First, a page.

Kris Draper was a 20-year veteran in the NHL, and Jamie Langenbrunner played for 18 seasons. On Wednesday, they shared a remarkable moment for any hockey parent: the chance to select their own sons in the NHL draft.
The Detroit Red Wings and Draper, their director of amateur scouting, selected his 18-year-old son, Kienan Draper, a right wing with the BCHL Chilliwack Chiefs, in the seventh round (187th overall).
The Boston Bruins and Langenbrunner, their director of player development, selected his 18-year-old son, Mason Langenbrunner, a defenseman for Sioux City in the USHL, in the fifth round (151st overall).
"He didn't get my approval or ask for my approval. A couple of our scouts that followed Kienan were pushing pretty hard," Red Wings GM Steve Yzerman said. "Kris and I had a conversation about it recently, and initially I asked if he was sure he wanted to put his son in that position."
Draper is a Red Wings legend, having played 17 seasons in Detroit and won the Stanley Cup four times. Yzerman said Draper's obligation is "to do what's best for the Detroit Red Wings, and I know that he did that."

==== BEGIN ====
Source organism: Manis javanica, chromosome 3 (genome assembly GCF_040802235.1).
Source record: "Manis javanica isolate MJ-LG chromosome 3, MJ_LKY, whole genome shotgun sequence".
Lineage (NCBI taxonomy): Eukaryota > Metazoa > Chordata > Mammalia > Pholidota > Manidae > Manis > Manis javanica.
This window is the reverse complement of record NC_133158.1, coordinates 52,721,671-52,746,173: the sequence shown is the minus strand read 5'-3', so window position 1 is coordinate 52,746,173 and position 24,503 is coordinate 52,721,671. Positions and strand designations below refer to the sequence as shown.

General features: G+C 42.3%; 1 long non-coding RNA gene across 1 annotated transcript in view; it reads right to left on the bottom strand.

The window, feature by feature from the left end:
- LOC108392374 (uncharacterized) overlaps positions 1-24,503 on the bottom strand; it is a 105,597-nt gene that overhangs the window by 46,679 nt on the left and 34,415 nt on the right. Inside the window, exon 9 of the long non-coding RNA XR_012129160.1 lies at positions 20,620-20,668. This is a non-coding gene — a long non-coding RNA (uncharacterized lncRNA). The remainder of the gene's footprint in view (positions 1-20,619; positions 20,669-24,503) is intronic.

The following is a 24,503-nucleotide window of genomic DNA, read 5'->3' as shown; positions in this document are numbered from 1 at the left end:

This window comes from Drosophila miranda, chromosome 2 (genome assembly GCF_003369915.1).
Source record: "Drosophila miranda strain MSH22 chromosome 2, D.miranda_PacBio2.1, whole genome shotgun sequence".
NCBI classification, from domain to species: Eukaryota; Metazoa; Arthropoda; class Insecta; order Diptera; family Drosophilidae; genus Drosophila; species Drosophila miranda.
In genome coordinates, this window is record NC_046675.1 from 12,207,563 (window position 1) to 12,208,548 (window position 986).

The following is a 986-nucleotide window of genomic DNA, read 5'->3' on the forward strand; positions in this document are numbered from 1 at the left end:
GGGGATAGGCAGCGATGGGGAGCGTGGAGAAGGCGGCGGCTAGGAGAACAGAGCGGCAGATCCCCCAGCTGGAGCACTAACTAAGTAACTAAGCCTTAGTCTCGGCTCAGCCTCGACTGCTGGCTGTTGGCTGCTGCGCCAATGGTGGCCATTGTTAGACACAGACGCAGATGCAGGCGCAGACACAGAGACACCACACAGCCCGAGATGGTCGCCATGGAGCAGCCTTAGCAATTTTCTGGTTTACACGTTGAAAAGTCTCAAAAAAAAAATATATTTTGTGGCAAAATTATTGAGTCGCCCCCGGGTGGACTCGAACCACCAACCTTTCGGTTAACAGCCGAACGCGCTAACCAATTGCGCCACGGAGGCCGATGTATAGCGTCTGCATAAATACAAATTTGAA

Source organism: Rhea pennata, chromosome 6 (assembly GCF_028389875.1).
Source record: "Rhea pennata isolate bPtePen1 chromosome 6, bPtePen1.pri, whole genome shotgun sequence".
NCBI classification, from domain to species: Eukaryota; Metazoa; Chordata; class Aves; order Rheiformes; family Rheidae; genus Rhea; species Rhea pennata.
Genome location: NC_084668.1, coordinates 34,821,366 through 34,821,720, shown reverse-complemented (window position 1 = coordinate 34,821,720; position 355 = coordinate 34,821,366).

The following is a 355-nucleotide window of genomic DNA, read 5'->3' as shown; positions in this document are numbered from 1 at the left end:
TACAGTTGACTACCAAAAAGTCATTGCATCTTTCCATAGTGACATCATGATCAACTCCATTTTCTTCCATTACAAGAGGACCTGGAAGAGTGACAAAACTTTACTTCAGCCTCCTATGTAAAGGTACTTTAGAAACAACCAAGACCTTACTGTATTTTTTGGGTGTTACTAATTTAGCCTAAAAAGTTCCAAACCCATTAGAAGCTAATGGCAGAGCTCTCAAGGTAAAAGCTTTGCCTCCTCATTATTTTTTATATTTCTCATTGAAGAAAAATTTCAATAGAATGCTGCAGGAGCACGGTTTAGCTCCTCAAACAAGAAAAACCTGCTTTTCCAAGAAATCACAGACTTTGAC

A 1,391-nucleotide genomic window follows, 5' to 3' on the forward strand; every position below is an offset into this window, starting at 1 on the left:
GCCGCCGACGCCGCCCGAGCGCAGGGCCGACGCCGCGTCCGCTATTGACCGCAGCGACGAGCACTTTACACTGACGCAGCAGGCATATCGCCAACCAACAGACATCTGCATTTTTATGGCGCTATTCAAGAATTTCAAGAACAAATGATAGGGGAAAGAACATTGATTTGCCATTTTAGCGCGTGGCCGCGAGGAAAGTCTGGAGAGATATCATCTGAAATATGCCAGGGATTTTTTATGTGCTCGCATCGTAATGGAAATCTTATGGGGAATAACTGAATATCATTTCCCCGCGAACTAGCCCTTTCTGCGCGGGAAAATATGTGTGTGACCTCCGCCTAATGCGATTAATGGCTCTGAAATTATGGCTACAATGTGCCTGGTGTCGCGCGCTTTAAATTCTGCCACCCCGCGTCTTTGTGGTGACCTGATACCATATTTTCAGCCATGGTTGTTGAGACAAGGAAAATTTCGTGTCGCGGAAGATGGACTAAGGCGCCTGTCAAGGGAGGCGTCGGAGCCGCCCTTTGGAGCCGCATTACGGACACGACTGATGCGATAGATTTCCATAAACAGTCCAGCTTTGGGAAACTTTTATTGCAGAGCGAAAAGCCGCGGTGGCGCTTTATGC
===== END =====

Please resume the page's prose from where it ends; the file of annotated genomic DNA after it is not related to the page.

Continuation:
Jamie Langenbrunner never played for the Bruins, but he won Stanley Cups with the Dallas Stars and New Jersey Devils before finishing in 2012-13 with the St. Louis Blues. He's in his fifth season with Boston management.
Mason Langenbrunner told the media that he had a feeling that the Bruins were going to select him. "I had some really good interviews with them," he said via The Sports Hub. "They said it's not because of who my dad is but because we love you as a player and believe in your upside."
The 2020 NHL draft was held remotely, with teams selecting players from their socially distanced "war rooms" and interviews being done via Zoom. But Mason Langenbrunner mentioned that he appeared on a draft stage with the Bruins once before, coming up with GM Don Sweeney and coach Bruce Cassidy when Boston selected defenseman Urho Vaakanainen in 2017 in Chicago.
Yzerman said that despite the family ties, it's all about finding the right players for scouts in the NHL Draft.
"None of them are going to pick a name just because it's somebody's son or somebody's friend," he said. "Their jobs are on the line."